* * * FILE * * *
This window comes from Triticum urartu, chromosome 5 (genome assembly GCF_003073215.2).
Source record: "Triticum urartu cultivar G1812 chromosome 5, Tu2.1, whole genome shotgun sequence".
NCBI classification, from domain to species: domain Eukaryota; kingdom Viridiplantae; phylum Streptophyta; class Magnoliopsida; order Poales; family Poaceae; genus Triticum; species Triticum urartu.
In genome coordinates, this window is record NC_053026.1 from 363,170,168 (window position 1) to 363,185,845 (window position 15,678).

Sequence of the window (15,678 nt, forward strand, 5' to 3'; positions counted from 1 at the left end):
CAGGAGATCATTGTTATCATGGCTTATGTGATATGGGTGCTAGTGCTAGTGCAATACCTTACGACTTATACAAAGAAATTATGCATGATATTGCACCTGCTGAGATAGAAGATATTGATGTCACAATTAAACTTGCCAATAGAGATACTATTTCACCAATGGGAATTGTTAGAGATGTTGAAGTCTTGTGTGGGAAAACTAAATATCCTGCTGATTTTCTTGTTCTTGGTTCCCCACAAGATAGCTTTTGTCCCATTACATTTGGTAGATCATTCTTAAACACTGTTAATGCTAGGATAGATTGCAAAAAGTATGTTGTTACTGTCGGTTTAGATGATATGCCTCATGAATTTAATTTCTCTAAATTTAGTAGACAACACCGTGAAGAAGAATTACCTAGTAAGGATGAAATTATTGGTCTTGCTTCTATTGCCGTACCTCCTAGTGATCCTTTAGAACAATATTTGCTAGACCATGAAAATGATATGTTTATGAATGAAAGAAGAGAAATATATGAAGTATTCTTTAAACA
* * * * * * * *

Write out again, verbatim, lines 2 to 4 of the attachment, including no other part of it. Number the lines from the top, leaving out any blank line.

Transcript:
Source record: "Triticum urartu cultivar G1812 chromosome 5, Tu2.1, whole genome shotgun sequence".
NCBI classification, from domain to species: domain Eukaryota; kingdom Viridiplantae; phylum Streptophyta; class Magnoliopsida; order Poales; family Poaceae; genus Triticum; species Triticum urartu.
In genome coordinates, this window is record NC_053026.1 from 363,170,168 (window position 1) to 363,185,845 (window position 15,678).